Forget Food Network, PBS is where it's at for great food programming

America’s Test Kitchen, which resembles in format Alton Brown’s Good Eats, is hosted by Cook’s Illustrated's editor-in-chief Christopher Kimball. The chefs deconstruct everyday dishes such as fried chicken and key lime pie and rework the recipes, demonstrating the techniques so the home cook may avoid pitfalls and common mistakes. They also review food products and kitchen equipment without bias as they are not corporate sponsored.


Lydia’s Italy is hosted by Lydia Bastianich, the matriarch of Italian cooking. You will never crave fresh pasta more than while watching her show. On a side note, her son, Joe Bastianich, a restaurateur and wine expert, is a judge on Gordon Ramsey’s latest amateur cooking competition, MasterChef, on the Fox network.


Steven Raichlen’s Barbecue University teaches us how to respect and properly cook meats on an open fire (and puts Bobby Flay to shame, in my humble opinion).


World-renowned chef Rick Bayless’ show Mexico: One Plate At A Time highlights dishes from all regions of Mexico, along with some interesting food history.


Charismatic chef Jose Andres, credited with introducing tapas to mainstream America and arguably the "King of Spanish cuisine", hosts Made in Spain.


Author and former New York Times food critic, Ruth Reichl, is co-producer of Gourmet Magazine’s Diary of a Foodie and host of Gourmet’s Adventures with Ruth. Both shows are similar to Anthony Bourdain’s No Reservations on the Travel Channel, as Ruth roams the world in search of epicurean delights from all cultures.


Spain - On The Road Again features former Food Network chef and orange Crocs wearing Mario Batali, actress Gwyneth Paltrow, New York Times food writer Mark Bittman, and Spanish actress Claudia Bassols. I have mixed feelings about this show -- while it presents the cuisine of Spain in all it’s finery, the hosts’ pretentiousness is palpable. It’s fascinating, educating and infuriating all at the same time, as I know I will most likely never have the privilege of taking such a thorough gastronomic tour of any country, in Europe or elsewhere, and this is unapologetically rubbed in my envious face by Batali and company. It irks me that Gwyneth Paltrow is even invited along, as she is a vegetarian. I have an almost irresistible urge to reach through my television’s screen and smack her as she turns her elitist nose up at a platter full of Iberico ham and straight-from-the-boat sardines, grilled and sprinkled with sea salt.


[image-1]The most entertaining and atypical cooking show on PBS that I have seen is New Scandinavian Cooking. Covering Norway, Finland and Denmark, the chef hosts are natives to the icy landscapes, utilize all locally-sourced ingredients, and almost always cook outside in the snow on makeshift heat sources. Granted, most of us won’t be whipping up a batch of moose stew with root vegetables any time soon, but watching these Nordic chefs cook over an open flame in sub-zero temperatures somehow makes it look so good.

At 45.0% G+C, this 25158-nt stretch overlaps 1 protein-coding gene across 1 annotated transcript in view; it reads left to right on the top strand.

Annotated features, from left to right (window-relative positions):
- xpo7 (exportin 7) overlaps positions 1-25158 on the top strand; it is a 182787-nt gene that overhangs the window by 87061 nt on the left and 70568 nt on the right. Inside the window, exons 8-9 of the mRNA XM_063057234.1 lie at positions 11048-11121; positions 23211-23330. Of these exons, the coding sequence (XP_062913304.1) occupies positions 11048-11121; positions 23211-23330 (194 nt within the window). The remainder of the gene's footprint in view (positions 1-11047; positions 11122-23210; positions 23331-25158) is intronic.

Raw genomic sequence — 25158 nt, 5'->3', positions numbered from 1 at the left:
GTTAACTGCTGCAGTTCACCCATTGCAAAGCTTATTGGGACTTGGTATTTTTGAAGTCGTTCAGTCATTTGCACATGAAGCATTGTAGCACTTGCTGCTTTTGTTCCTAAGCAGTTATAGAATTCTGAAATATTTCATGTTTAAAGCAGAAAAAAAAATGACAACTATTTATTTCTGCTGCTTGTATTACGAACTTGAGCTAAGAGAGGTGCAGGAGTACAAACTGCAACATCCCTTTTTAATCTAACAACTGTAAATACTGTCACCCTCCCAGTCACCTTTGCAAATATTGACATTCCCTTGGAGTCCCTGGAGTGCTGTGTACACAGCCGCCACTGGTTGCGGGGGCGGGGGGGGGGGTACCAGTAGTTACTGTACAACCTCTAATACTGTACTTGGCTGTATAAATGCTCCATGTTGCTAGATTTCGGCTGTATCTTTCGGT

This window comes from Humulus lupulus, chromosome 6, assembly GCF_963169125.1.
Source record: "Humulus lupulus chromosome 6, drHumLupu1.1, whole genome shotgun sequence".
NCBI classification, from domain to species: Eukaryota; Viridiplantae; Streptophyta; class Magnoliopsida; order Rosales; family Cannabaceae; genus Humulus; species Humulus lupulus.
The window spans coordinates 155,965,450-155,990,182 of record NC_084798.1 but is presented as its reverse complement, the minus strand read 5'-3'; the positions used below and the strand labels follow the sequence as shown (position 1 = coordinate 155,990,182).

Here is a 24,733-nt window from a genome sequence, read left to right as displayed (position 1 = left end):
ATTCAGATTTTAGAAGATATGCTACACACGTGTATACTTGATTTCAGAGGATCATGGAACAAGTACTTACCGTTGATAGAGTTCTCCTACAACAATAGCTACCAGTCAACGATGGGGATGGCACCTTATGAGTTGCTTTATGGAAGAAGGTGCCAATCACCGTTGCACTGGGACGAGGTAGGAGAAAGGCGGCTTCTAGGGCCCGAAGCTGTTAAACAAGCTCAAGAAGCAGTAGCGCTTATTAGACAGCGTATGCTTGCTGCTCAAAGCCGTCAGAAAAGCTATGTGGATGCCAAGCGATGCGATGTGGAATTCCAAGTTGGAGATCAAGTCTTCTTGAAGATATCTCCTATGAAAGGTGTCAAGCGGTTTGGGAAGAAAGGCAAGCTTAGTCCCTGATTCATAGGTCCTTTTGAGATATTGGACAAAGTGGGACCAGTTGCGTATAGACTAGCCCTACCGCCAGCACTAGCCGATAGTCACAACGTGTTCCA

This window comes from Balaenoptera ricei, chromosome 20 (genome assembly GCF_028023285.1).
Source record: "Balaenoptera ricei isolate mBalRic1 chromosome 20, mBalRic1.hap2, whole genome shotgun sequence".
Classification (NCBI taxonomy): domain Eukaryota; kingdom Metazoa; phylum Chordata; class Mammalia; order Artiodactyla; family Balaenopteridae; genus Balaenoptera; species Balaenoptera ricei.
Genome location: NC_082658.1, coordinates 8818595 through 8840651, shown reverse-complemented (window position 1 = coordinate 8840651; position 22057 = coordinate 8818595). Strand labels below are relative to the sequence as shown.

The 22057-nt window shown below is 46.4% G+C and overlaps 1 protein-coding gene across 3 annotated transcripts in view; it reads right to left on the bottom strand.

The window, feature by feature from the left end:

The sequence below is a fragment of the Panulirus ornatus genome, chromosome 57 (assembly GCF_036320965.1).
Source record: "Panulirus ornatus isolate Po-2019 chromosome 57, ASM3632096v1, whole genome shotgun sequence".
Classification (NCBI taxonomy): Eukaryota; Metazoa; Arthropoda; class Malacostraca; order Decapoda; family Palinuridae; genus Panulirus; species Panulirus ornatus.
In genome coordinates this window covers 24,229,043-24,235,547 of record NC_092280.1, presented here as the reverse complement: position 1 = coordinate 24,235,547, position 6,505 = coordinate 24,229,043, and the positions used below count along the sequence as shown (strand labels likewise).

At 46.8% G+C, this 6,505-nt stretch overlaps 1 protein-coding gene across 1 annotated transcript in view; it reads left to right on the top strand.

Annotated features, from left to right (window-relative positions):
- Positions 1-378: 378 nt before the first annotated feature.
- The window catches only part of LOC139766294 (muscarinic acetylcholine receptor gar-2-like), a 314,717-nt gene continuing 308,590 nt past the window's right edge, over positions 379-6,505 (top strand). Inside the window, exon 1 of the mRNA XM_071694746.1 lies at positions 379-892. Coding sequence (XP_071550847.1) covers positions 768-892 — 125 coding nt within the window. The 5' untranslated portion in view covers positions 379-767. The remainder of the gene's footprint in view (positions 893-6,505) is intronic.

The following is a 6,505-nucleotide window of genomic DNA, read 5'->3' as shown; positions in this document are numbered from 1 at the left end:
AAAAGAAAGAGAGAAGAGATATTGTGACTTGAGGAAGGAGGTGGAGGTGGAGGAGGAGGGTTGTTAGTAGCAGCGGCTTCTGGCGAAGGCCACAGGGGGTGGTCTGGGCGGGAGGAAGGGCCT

These are just a handful of the entertaining and informative cooking shows broadcast on PBS. Explore your local PBS stations, and after watching, if you feel compelled to cancel your cable TV subscription, make sure you invest your savings wisely. Buy some nice rabbit ear antennae, donate to PBS, then purchase some Iberico ham, queso Oaxaca and some lingonberries and let your eyes and palate take a trip around the world.

I refuse to subscribe to cable or satellite television. I would rather spend that $50 to $100 a month on a memorable meal and a great bottle of wine than on 200 channels of mostly simple-minded garbage. I have had cable TV in the past, and in fact, at one point recently, my local cable company inadvertently connected my home to basic cable while installing my internet service. In a very short span of time I became hooked on The Food Network, The Travel Channel and Bravo. I’m still of the opinion that it was a ploy to reel me in, only to snatch it away when they realized their “mistake”, confident that I was fully and hopelessly addicted by then and would break down and pay their astronomical fees to get my fix. I did not give in, though it was heartbreaking for a while to hear my peers discussing the latest episode of Top Chef knowing I would probably never see it.

I eventually recovered, aided by the digital revolution and the now-standard converter box. With rabbit ear antennae proudly pointed to the sky I now receive 8 different PBS stations. You see, I refer to PBS as the original Food Network. I grew up on PBS in the years before cable TV even existed. In between Sesame Street and The Electric Company, I remember watching culinary icons Julia Child, Jacques Pepin and Steven Yan creating exotic dishes using ingredients my young Midwestern palate had never heard of, much less tasted. Now my appreciation for such chefs and their shows is tenfold.

Locally, Sunday afternoons are the best time to catch the cooking shows but check the PBS website for complete listings. These are a few of my personal favorites:

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